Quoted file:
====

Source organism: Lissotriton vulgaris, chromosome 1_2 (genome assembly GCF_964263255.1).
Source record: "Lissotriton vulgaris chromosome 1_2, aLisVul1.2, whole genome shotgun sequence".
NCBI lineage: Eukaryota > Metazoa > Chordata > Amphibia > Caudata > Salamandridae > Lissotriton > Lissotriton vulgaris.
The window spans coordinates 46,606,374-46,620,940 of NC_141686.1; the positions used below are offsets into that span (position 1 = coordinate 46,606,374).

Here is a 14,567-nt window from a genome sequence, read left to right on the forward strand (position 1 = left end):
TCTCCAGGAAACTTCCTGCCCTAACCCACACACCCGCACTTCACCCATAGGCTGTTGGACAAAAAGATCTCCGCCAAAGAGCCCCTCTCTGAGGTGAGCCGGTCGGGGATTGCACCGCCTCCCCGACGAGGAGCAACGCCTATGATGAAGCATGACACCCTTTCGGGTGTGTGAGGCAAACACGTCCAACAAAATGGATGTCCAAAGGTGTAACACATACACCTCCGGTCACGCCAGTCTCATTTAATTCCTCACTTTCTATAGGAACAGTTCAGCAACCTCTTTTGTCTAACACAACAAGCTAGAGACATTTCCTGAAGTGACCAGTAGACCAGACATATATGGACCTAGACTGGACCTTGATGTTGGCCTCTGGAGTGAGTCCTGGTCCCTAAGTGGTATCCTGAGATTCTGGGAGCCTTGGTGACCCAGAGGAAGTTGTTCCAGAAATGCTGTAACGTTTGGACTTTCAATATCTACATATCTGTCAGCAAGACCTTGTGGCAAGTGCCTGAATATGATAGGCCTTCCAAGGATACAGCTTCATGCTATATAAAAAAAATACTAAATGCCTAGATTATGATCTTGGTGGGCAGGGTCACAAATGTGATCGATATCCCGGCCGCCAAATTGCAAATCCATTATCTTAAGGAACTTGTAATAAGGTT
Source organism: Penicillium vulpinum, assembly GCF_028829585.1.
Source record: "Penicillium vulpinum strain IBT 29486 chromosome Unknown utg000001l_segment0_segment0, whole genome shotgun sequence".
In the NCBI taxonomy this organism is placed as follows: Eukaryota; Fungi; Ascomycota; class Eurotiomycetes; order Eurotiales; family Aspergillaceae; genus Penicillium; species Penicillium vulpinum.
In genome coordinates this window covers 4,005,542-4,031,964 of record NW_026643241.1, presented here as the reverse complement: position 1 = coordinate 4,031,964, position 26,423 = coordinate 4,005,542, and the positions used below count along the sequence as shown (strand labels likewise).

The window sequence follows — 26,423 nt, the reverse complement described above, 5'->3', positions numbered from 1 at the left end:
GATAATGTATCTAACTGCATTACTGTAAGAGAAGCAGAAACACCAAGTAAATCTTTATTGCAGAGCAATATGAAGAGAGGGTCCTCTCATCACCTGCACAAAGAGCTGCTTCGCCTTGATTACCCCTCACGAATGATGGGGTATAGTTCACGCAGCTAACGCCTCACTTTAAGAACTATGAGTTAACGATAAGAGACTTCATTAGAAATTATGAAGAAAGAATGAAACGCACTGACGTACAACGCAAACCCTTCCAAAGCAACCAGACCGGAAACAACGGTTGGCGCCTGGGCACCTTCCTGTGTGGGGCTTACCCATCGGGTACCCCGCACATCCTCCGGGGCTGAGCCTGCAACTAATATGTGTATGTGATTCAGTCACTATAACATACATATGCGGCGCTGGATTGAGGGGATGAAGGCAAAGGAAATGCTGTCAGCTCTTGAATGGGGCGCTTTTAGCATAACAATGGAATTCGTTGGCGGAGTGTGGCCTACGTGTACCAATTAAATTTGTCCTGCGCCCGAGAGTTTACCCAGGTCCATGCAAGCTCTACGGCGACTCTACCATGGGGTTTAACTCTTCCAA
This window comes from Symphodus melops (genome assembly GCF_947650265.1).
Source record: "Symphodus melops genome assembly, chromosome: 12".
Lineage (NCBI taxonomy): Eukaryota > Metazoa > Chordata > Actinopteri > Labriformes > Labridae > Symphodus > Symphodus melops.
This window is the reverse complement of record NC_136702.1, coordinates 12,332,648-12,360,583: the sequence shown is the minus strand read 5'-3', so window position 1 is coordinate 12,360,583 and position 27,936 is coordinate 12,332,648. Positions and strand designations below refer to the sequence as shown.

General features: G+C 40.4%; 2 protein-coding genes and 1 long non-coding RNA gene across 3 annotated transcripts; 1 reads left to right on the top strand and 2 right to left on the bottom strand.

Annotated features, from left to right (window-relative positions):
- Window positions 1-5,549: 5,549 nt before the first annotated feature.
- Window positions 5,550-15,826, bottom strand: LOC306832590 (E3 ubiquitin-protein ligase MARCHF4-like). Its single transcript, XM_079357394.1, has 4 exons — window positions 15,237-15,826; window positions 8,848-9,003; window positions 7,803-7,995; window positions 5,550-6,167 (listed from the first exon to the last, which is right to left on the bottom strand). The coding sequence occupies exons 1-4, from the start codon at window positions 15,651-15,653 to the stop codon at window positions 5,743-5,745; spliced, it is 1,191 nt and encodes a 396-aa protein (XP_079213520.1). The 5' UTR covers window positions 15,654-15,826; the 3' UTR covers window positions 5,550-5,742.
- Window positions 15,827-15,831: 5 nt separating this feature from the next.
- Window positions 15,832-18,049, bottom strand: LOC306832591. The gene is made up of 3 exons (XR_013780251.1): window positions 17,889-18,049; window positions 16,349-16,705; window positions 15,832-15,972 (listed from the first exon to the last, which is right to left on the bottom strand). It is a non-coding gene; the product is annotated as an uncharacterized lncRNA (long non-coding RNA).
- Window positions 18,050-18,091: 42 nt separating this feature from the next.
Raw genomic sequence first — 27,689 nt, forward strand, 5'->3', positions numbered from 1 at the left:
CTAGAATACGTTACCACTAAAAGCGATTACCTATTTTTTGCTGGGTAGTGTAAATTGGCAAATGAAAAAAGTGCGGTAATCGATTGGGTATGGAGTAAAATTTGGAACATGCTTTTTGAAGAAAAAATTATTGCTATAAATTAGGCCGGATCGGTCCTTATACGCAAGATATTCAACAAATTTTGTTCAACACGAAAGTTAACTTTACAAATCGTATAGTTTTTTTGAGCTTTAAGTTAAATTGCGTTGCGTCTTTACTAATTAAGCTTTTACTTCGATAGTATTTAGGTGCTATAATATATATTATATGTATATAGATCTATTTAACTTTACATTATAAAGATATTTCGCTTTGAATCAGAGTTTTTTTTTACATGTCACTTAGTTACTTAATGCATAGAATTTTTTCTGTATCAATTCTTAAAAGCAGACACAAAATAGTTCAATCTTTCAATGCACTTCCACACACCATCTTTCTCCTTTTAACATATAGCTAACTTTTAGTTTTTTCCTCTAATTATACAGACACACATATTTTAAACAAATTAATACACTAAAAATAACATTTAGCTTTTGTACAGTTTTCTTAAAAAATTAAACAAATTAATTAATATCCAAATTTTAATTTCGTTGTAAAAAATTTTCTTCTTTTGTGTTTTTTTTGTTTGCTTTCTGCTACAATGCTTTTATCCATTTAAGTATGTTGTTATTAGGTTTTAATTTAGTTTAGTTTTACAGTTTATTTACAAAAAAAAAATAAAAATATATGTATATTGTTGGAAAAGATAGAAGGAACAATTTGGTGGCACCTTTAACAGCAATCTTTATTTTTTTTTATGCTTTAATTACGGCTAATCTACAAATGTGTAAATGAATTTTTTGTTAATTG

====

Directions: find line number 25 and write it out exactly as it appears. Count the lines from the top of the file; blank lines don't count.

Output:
CTAGAATACGTTACCACTAAAAGCGATTACCTATTTTTTGCTGGGTAGTGTAAATTGGCAAATGAAAAAAGTGCGGTAATCGATTGGGTATGGAGTAAAATTTGGAACATGCTTTTTGAAGAAAAAATTATTGCTATAAATTAGGCCGGATCGGTCCTTATACGCAAGATATTCAACAAATTTTGTTCAACACGAAAGTTAACTTTACAAATCGTATAGTTTTTTTGAGCTTTAAGTTAAATTGCGTTGCGTCTTTACTAATTAAGCTTTTACTTCGATAGTATTTAGGTGCTATAATATATATTATATGTATATAGATCTATTTAACTTTACATTATAAAGATATTTCGCTTTGAATCAGAGTTTTTTTTTACATGTCACTTAGTTACTTAATGCATAGAATTTTTTCTGTATCAATTCTTAAAAGCAGACACAAAATAGTTCAATCTTTCAATGCACTTCCACACACCATCTTTCTCCTTTTAACATATAGCTAACTTTTAGTTTTTTCCTCTAATTATACAGACACACATATTTTAAACAAATTAATACACTAAAAATAACATTTAGCTTTTGTACAGTTTTCTTAAAAAATTAAACAAATTAATTAATATCCAAATTTTAATTTCGTTGTAAAAAATTTTCTTCTTTTGTGTTTTTTTTGTTTGCTTTCTGCTACAATGCTTTTATCCATTTAAGTATGTTGTTATTAGGTTTTAATTTAGTTTAGTTTTACAGTTTATTTACAAAAAAAAAATAAAAATATATGTATATTGTTGGAAAAGATAGAAGGAACAATTTGGTGGCACCTTTAACAGCAATCTTTATTTTTTTTTATGCTTTAATTACGGCTAATCTACAAATGTGTAAATGAATTTTTTGTTAATTG